Advising, Enrollment & Evaluation


  • Advisors
  • Plan of Study
  • Advising of Non-Degree Students
  • Yearly Evaluation


  • Credit Loads and Limits
  • Minimum Enrollment
  • Leaves of Absence
  • Non-Degree Students
  • Auditors
  • Attendance Policy
  • Withdrawal Policy
  • Preferred Name Policy


  • Grades in Graduate Courses
  • Grading System
  • Satisfactory/Unsatisfactory-Pass/Fail
  • Grade Point Average (GPA)
  • Incompletes
  • Repeated Courses
  • Official Transcripts

In this section:


Academic and scholarly advising varies by graduate program across the University. Each graduate academic unit has one or more graduate advisors, and every graduate student must be assigned an advisor throughout their graduate training. This advisor may also be the student’s thesis or dissertation advisor. The advisor and student typically meet soon after the student’s admission to the program to develop a plan of study and on a regular basis thereafter to monitor and review progress.

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Plan of Study

All graduate students must have a plan of study, which is a formal agreement between the student and their program or committee regarding the conditions the student must meet to earn the desired degree. The plan of study usually lists required courses and activities and describes the timeline for these requirements. The plan may also include suggested or optional courses and activities. Each college or school determines the mechanisms for establishing, changing, and monitoring students’ progress on plans of study. The plan of study should be in place no later than the end of the student’s first semester.

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Advising of Non-Degree Students

Each dean establishes a mechanism to advise non-degree graduate students who intend to take the majority of their coursework in the dean’s college or school. Non-degree students with an interest in programs in two colleges or schools may be assigned to either by the Office of Admissions. It is expected that the student will take responsibility for understanding the policies of each unit and facilitate any needed communication between advisors.

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Yearly Evaluation

All graduate students who enrolled in at least one credit during the academic year are provided with a written evaluation from their program following the end of each spring term. This requirement may be waived for students in good standing who are expected to graduate in spring or summer.

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In this section:

Credit Loads and Limits

Nine credit hours in a fall or spring term and six credit hours in the summer term is the minimum load to be considered a full-time graduate student. Courses taken under the audit option are counted toward attaining full-time enrollment status. Graduate students are not permitted to take more than 17 hours in a term without approval by their college or school and by the Office of Graduate Education and Life. No overload requests will be considered for the summer term. Requests for more than 18 hours in a fall or spring term will not normally be approved. Although students may enroll for up to 17 hours in the summer term, they are strongly discouraged from enrolling in more than 12 hours.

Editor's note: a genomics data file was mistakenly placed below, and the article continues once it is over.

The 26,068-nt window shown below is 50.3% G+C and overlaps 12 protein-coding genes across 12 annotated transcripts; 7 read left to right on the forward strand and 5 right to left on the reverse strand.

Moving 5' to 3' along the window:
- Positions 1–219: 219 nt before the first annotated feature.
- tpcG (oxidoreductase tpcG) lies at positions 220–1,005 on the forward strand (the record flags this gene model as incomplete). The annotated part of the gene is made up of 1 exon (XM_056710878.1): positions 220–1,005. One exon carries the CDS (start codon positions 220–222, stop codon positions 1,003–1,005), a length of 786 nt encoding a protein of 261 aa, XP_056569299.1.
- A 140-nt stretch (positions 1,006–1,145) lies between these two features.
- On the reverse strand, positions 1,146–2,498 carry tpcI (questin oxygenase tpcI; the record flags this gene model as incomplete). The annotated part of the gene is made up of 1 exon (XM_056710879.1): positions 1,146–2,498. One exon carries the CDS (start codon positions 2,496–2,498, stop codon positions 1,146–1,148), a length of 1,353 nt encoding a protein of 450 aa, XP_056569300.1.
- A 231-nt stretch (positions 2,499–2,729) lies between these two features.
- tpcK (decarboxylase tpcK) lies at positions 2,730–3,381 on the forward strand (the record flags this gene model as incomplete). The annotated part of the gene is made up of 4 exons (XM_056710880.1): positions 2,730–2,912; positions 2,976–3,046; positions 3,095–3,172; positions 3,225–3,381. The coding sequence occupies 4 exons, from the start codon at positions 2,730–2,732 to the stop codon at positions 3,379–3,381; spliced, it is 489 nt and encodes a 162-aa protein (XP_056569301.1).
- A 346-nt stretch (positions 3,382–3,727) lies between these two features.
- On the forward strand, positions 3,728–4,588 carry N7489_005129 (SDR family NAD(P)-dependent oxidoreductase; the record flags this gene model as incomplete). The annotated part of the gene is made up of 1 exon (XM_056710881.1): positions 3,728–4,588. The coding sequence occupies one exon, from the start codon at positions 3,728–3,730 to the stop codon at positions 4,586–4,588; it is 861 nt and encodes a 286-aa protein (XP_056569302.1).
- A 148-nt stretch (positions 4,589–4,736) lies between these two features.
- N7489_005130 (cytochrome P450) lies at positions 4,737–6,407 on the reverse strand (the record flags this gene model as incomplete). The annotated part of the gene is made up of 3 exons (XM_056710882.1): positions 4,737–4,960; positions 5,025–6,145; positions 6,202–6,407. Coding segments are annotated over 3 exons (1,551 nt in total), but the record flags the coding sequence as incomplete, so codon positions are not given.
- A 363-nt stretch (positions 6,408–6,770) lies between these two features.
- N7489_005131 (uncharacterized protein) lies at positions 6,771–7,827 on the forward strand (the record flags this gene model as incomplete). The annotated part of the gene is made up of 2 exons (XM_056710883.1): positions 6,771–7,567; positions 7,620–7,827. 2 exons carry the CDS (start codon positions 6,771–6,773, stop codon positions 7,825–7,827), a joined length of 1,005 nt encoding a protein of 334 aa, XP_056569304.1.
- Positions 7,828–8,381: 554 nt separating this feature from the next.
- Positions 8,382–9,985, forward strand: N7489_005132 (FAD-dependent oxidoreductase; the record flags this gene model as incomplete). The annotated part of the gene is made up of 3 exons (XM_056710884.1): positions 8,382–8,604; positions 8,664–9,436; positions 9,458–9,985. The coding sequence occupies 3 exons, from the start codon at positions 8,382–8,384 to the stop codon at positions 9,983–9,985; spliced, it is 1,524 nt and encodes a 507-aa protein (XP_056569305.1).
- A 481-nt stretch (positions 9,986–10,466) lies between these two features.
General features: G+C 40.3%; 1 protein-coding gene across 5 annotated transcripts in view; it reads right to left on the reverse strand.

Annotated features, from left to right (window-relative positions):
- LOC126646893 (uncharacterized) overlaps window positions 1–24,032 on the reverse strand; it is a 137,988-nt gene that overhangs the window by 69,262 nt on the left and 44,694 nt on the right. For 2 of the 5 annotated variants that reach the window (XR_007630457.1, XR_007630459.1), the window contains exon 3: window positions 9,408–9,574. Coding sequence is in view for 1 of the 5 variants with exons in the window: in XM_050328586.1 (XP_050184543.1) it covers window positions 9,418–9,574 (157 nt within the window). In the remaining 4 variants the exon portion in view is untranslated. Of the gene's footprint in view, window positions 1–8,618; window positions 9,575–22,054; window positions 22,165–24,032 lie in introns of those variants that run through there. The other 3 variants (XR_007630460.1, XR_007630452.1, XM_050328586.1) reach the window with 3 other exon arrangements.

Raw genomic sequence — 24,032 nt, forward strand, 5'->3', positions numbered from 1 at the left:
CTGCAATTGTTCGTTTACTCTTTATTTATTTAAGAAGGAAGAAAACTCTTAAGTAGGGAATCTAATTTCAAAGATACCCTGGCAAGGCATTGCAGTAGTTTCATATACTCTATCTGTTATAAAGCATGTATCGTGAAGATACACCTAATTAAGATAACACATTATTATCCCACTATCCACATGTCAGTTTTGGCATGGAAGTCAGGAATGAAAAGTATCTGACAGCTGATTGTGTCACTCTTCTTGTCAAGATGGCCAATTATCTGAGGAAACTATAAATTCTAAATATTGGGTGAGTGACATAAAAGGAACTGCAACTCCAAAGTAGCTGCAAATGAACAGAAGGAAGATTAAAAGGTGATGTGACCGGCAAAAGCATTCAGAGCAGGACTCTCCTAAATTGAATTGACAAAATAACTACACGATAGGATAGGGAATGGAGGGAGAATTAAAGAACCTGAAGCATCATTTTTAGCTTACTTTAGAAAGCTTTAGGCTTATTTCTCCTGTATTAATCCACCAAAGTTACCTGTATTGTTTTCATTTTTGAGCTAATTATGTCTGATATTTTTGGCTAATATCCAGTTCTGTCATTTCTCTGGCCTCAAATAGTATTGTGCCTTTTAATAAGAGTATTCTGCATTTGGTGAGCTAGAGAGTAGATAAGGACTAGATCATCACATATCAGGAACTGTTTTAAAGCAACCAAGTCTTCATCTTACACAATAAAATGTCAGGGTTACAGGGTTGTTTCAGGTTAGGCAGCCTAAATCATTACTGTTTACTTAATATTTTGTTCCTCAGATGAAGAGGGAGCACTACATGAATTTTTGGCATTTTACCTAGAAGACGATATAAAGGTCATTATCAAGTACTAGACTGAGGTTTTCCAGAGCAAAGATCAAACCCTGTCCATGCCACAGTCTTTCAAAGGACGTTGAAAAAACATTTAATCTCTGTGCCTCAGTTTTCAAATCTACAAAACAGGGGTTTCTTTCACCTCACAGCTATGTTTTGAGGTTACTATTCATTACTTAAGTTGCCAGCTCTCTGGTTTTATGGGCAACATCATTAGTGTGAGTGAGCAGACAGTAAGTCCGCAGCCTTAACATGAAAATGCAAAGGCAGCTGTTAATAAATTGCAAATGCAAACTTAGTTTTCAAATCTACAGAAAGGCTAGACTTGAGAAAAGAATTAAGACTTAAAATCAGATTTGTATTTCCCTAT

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Minimum Enrollment

In any term during which a graduate student is using University research facilities, consulting with graduate committee members, or completing a thesis or dissertation (including the thesis or dissertation defense and submission of the Electronic Thesis and Dissertation, or ETD), the student must enroll for at least one hour of graduate credit. These students are assumed to be utilizing University services, facilities, and other resources, including faculty expertise, even if they are not enrolled in formal coursework.

In addition, students formally admitted to candidacy for graduate degrees are required to register for at least one credit hour each fall and spring term as a condition of their continued candidacy. Individual programs may also require summer enrollment to maintain candidacy. Students admitted to candidacy who fail to maintain continuity of enrollment may be dropped from candidacy.

Students who are not admitted to candidacy may take courses intermittently if allowed by their program and if they are not using University facilities or consulting with faculty while they are not enrolled.

Students who have completed all requirements for a degree (including the thesis or dissertation defense and submission of the ETD) prior to the beginning of the term of graduation do not need to enroll during that term.

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Leaves of Absence

Graduate students in good standing who wish to be away from their academic endeavors at WVU for one or more semesters but intend to return at a later date may request a leave of absence. Students should consult with their program or school/college concerning the required procedure to request a leave of absence. Some programs (such as some master’s programs or part-time programs) may not require students to request a leave of absence in order to enroll sporadically and remain in good standing. Doctoral students admitted to candidacy who wish to not enroll for one or more semesters must be granted a leave of absence in order to maintain their candidacy. Leaves of absence are not required for summer terms unless otherwise specified by a student’s program.